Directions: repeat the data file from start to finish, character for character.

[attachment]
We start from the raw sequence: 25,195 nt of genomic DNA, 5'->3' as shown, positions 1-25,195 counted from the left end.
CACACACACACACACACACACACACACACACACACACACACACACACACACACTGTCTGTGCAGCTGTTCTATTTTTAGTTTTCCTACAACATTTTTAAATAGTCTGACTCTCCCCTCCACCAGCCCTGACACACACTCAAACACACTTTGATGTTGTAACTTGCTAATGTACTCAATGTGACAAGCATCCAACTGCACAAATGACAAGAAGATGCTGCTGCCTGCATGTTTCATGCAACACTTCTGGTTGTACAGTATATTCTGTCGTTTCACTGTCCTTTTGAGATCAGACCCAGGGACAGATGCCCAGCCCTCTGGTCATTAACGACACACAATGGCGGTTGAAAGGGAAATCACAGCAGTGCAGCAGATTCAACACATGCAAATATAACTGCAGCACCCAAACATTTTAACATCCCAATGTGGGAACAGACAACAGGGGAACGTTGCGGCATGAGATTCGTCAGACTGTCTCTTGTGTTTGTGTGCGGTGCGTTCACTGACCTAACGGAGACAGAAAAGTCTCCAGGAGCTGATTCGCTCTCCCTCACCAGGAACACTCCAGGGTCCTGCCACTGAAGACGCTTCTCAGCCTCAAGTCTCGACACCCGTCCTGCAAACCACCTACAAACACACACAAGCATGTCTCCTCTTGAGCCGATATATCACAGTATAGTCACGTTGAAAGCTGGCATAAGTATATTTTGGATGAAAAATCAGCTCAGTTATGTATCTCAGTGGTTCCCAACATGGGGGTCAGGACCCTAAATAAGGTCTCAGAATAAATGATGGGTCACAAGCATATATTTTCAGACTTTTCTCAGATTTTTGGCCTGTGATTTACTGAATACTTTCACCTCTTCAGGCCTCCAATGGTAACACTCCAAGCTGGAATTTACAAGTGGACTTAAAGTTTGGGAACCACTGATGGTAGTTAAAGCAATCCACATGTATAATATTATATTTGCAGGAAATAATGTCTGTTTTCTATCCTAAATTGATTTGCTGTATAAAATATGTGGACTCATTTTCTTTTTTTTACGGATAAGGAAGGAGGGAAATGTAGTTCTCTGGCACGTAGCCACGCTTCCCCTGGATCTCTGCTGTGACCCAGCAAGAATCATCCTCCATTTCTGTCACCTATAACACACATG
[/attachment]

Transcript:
We start from the raw sequence: 25,195 nt of genomic DNA, 5'->3' as shown, positions 1-25,195 counted from the left end.
CACACACACACACACACACACACACACACACACACACACACACACACACACACTGTCTGTGCAGCTGTTCTATTTTTAGTTTTCCTACAACATTTTTAAATAGTCTGACTCTCCCCTCCACCAGCCCTGACACACACTCAAACACACTTTGATGTTGTAACTTGCTAATGTACTCAATGTGACAAGCATCCAACTGCACAAATGACAAGAAGATGCTGCTGCCTGCATGTTTCATGCAACACTTCTGGTTGTACAGTATATTCTGTCGTTTCACTGTCCTTTTGAGATCAGACCCAGGGACAGATGCCCAGCCCTCTGGTCATTAACGACACACAATGGCGGTTGAAAGGGAAATCACAGCAGTGCAGCAGATTCAACACATGCAAATATAACTGCAGCACCCAAACATTTTAACATCCCAATGTGGGAACAGACAACAGGGGAACGTTGCGGCATGAGATTCGTCAGACTGTCTCTTGTGTTTGTGTGCGGTGCGTTCACTGACCTAACGGAGACAGAAAAGTCTCCAGGAGCTGATTCGCTCTCCCTCACCAGGAACACTCCAGGGTCCTGCCACTGAAGACGCTTCTCAGCCTCAAGTCTCGACACCCGTCCTGCAAACCACCTACAAACACACACAAGCATGTCTCCTCTTGAGCCGATATATCACAGTATAGTCACGTTGAAAGCTGGCATAAGTATATTTTGGATGAAAAATCAGCTCAGTTATGTATCTCAGTGGTTCCCAACATGGGGGTCAGGACCCTAAATAAGGTCTCAGAATAAATGATGGGTCACAAGCATATATTTTCAGACTTTTCTCAGATTTTTGGCCTGTGATTTACTGAATACTTTCACCTCTTCAGGCCTCCAATGGTAACACTCCAAGCTGGAATTTACAAGTGGACTTAAAGTTTGGGAACCACTGATGGTAGTTAAAGCAATCCACATGTATAATATTATATTTGCAGGAAATAATGTCTGTTTTCTATCCTAAATTGATTTGCTGTATAAAATATGTGGACTCATTTTCTTTTTTTTACGGATAAGGAAGGAGGGAAATGTAGTTCTCTGGCACGTAGCCACGCTTCCCCTGGATCTCTGCTGTGACCCAGCAAGAATCATCCTCCATTTCTGTCACCTATAACACACATG